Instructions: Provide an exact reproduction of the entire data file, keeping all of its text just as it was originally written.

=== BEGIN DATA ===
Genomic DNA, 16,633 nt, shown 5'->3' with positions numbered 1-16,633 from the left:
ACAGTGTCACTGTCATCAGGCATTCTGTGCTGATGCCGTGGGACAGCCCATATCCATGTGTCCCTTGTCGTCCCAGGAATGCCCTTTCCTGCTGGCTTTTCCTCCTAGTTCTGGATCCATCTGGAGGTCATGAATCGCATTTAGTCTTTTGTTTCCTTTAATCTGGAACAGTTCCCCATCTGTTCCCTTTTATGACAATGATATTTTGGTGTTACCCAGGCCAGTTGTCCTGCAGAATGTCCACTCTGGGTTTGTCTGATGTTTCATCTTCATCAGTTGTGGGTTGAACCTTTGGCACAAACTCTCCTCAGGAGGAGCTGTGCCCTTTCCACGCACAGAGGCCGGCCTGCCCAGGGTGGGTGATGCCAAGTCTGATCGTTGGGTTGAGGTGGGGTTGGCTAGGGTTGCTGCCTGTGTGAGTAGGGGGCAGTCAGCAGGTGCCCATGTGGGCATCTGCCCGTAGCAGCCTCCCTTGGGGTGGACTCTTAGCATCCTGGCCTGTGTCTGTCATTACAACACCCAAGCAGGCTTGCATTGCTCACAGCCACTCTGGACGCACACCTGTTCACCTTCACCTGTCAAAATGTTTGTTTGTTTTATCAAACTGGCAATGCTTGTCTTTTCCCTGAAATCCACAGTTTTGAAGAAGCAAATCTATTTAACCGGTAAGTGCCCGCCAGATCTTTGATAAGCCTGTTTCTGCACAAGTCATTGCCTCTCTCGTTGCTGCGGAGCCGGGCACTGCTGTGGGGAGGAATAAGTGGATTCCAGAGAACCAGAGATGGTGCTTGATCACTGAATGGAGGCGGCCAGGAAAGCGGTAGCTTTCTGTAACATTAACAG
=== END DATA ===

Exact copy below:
Genomic DNA, 16,633 nt, shown 5'->3' with positions numbered 1-16,633 from the left:
ACAGTGTCACTGTCATCAGGCATTCTGTGCTGATGCCGTGGGACAGCCCATATCCATGTGTCCCTTGTCGTCCCAGGAATGCCCTTTCCTGCTGGCTTTTCCTCCTAGTTCTGGATCCATCTGGAGGTCATGAATCGCATTTAGTCTTTTGTTTCCTTTAATCTGGAACAGTTCCCCATCTGTTCCCTTTTATGACAATGATATTTTGGTGTTACCCAGGCCAGTTGTCCTGCAGAATGTCCACTCTGGGTTTGTCTGATGTTTCATCTTCATCAGTTGTGGGTTGAACCTTTGGCACAAACTCTCCTCAGGAGGAGCTGTGCCCTTTCCACGCACAGAGGCCGGCCTGCCCAGGGTGGGTGATGCCAAGTCTGATCGTTGGGTTGAGGTGGGGTTGGCTAGGGTTGCTGCCTGTGTGAGTAGGGGGCAGTCAGCAGGTGCCCATGTGGGCATCTGCCCGTAGCAGCCTCCCTTGGGGTGGACTCTTAGCATCCTGGCCTGTGTCTGTCATTACAACACCCAAGCAGGCTTGCATTGCTCACAGCCACTCTGGACGCACACCTGTTCACCTTCACCTGTCAAAATGTTTGTTTGTTTTATCAAACTGGCAATGCTTGTCTTTTCCCTGAAATCCACAGTTTTGAAGAAGCAAATCTATTTAACCGGTAAGTGCCCGCCAGATCTTTGATAAGCCTGTTTCTGCACAAGTCATTGCCTCTCTCGTTGCTGCGGAGCCGGGCACTGCTGTGGGGAGGAATAAGTGGATTCCAGAGAACCAGAGATGGTGCTTGATCACTGAATGGAGGCGGCCAGGAAAGCGGTAGCTTTCTGTAACATTAACAG